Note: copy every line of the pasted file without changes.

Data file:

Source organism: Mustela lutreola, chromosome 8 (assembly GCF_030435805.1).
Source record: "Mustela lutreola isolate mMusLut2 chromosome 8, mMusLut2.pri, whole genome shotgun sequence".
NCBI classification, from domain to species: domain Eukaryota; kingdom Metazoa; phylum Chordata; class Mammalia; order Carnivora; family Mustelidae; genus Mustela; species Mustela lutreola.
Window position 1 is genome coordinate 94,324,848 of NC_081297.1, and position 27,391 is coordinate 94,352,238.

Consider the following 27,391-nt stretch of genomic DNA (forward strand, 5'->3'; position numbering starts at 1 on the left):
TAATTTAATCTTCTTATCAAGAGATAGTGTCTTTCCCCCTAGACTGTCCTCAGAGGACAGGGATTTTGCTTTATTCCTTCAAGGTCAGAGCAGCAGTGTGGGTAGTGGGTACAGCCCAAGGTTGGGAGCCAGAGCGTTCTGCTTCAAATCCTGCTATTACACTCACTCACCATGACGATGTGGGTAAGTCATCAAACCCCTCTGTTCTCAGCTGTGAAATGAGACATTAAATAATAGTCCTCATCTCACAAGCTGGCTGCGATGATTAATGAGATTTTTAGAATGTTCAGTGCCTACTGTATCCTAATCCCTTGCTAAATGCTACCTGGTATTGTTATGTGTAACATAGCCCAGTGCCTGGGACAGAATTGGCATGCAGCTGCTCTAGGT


Source organism: Mustela lutreola, chromosome 8 (assembly GCF_030435805.1).
Source record: "Mustela lutreola isolate mMusLut2 chromosome 8, mMusLut2.pri, whole genome shotgun sequence".
NCBI classification, from domain to species: domain Eukaryota; kingdom Metazoa; phylum Chordata; class Mammalia; order Carnivora; family Mustelidae; genus Mustela; species Mustela lutreola.
Window position 1 is genome coordinate 94,324,848 of NC_081297.1, and position 27,391 is coordinate 94,352,238.

Consider the following 27,391-nt stretch of genomic DNA (forward strand, 5'->3'; position numbering starts at 1 on the left):
TAATTTAATCTTCTTATCAAGAGATAGTGTCTTTCCCCCTAGACTGTCCTCAGAGGACAGGGATTTTGCTTTATTCCTTCAAGGTCAGAGCAGCAGTGTGGGTAGTGGGTACAGCCCAAGGTTGGGAGCCAGAGCGTTCTGCTTCAAATCCTGCTATTACACTCACTCACCATGACGATGTGGGTAAGTCATCAAACCCCTCTGTTCTCAGCTGTGAAATGAGACATTAAATAATAGTCCTCATCTCACAAGCTGGCTGCGATGATTAATGAGATTTTTAGAATGTTCAGTGCCTACTGTATCCTAATCCCTTGCTAAATGCTACCTGGTATTGTTATGTGTAACATAGCCCAGTGCCTGGGACAGAATTGGCATGCAGCTGCTCTAGGT